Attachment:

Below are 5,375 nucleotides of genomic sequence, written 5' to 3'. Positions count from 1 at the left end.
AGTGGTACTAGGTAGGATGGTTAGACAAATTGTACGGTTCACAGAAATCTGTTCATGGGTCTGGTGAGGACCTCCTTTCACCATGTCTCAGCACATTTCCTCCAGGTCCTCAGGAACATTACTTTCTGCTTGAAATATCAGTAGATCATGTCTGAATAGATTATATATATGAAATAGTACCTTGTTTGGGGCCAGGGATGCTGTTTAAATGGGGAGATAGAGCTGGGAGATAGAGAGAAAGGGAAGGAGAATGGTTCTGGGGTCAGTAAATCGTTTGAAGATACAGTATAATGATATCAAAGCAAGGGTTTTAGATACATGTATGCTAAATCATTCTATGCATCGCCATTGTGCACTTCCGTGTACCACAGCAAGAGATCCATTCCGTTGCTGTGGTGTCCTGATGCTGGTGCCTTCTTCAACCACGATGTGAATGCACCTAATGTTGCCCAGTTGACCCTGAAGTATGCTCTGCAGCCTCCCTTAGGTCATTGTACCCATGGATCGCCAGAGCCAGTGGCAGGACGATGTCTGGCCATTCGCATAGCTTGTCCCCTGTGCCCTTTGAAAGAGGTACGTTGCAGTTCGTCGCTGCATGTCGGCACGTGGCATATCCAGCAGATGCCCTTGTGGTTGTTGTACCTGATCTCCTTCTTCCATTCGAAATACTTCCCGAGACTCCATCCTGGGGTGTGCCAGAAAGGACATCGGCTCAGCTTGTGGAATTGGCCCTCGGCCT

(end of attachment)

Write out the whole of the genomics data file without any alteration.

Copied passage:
Below are 5,375 nucleotides of genomic sequence, written 5' to 3'. Positions count from 1 at the left end.
AGTGGTACTAGGTAGGATGGTTAGACAAATTGTACGGTTCACAGAAATCTGTTCATGGGTCTGGTGAGGACCTCCTTTCACCATGTCTCAGCACATTTCCTCCAGGTCCTCAGGAACATTACTTTCTGCTTGAAATATCAGTAGATCATGTCTGAATAGATTATATATATGAAATAGTACCTTGTTTGGGGCCAGGGATGCTGTTTAAATGGGGAGATAGAGCTGGGAGATAGAGAGAAAGGGAAGGAGAATGGTTCTGGGGTCAGTAAATCGTTTGAAGATACAGTATAATGATATCAAAGCAAGGGTTTTAGATACATGTATGCTAAATCATTCTATGCATCGCCATTGTGCACTTCCGTGTACCACAGCAAGAGATCCATTCCGTTGCTGTGGTGTCCTGATGCTGGTGCCTTCTTCAACCACGATGTGAATGCACCTAATGTTGCCCAGTTGACCCTGAAGTATGCTCTGCAGCCTCCCTTAGGTCATTGTACCCATGGATCGCCAGAGCCAGTGGCAGGACGATGTCTGGCCATTCGCATAGCTTGTCCCCTGTGCCCTTTGAAAGAGGTACGTTGCAGTTCGTCGCTGCATGTCGGCACGTGGCATATCCAGCAGATGCCCTTGTGGTTGTTGTACCTGATCTCCTTCTTCCATTCGAAATACTTCCCGAGACTCCATCCTGGGGTGTGCCAGAAAGGACATCGGCTCAGCTTGTGGAATTGGCCCTCGGCCT